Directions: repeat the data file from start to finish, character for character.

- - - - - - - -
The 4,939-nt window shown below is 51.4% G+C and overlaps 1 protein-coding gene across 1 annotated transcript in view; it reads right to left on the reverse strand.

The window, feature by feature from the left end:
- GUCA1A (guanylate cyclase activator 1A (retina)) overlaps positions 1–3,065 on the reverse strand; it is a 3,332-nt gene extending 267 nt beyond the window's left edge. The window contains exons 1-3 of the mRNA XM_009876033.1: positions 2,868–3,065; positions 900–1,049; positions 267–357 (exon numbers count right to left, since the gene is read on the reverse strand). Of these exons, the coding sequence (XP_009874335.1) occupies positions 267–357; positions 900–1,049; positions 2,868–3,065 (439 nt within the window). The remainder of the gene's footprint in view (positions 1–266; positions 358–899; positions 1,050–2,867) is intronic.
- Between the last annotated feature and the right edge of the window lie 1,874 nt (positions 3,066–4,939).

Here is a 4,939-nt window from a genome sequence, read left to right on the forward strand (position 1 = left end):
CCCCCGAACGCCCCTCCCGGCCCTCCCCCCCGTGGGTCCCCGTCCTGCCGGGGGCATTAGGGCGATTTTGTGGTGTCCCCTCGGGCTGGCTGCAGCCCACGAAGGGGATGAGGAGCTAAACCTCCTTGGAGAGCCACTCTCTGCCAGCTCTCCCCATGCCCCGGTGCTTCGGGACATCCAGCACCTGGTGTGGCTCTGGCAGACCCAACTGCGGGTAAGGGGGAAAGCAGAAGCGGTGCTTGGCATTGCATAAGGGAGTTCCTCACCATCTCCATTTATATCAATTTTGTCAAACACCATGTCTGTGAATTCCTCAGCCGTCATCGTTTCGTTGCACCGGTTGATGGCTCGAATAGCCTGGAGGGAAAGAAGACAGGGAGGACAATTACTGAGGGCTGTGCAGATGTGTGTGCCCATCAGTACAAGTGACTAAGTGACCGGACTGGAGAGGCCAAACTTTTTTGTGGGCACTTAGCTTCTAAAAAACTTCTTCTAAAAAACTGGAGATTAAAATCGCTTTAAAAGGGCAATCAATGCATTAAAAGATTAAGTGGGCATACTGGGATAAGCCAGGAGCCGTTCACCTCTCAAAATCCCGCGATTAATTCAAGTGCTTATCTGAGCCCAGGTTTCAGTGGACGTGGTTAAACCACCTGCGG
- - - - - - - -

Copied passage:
The 4,939-nt window shown below is 51.4% G+C and overlaps 1 protein-coding gene across 1 annotated transcript in view; it reads right to left on the reverse strand.

The window, feature by feature from the left end:
- GUCA1A (guanylate cyclase activator 1A (retina)) overlaps positions 1–3,065 on the reverse strand; it is a 3,332-nt gene extending 267 nt beyond the window's left edge. The window contains exons 1-3 of the mRNA XM_009876033.1: positions 2,868–3,065; positions 900–1,049; positions 267–357 (exon numbers count right to left, since the gene is read on the reverse strand). Of these exons, the coding sequence (XP_009874335.1) occupies positions 267–357; positions 900–1,049; positions 2,868–3,065 (439 nt within the window). The remainder of the gene's footprint in view (positions 1–266; positions 358–899; positions 1,050–2,867) is intronic.
- Between the last annotated feature and the right edge of the window lie 1,874 nt (positions 3,066–4,939).

Here is a 4,939-nt window from a genome sequence, read left to right on the forward strand (position 1 = left end):
CCCCCGAACGCCCCTCCCGGCCCTCCCCCCCGTGGGTCCCCGTCCTGCCGGGGGCATTAGGGCGATTTTGTGGTGTCCCCTCGGGCTGGCTGCAGCCCACGAAGGGGATGAGGAGCTAAACCTCCTTGGAGAGCCACTCTCTGCCAGCTCTCCCCATGCCCCGGTGCTTCGGGACATCCAGCACCTGGTGTGGCTCTGGCAGACCCAACTGCGGGTAAGGGGGAAAGCAGAAGCGGTGCTTGGCATTGCATAAGGGAGTTCCTCACCATCTCCATTTATATCAATTTTGTCAAACACCATGTCTGTGAATTCCTCAGCCGTCATCGTTTCGTTGCACCGGTTGATGGCTCGAATAGCCTGGAGGGAAAGAAGACAGGGAGGACAATTACTGAGGGCTGTGCAGATGTGTGTGCCCATCAGTACAAGTGACTAAGTGACCGGACTGGAGAGGCCAAACTTTTTTGTGGGCACTTAGCTTCTAAAAAACTTCTTCTAAAAAACTGGAGATTAAAATCGCTTTAAAAGGGCAATCAATGCATTAAAAGATTAAGTGGGCATACTGGGATAAGCCAGGAGCCGTTCACCTCTCAAAATCCCGCGATTAATTCAAGTGCTTATCTGAGCCCAGGTTTCAGTGGACGTGGTTAAACCACCTGCGG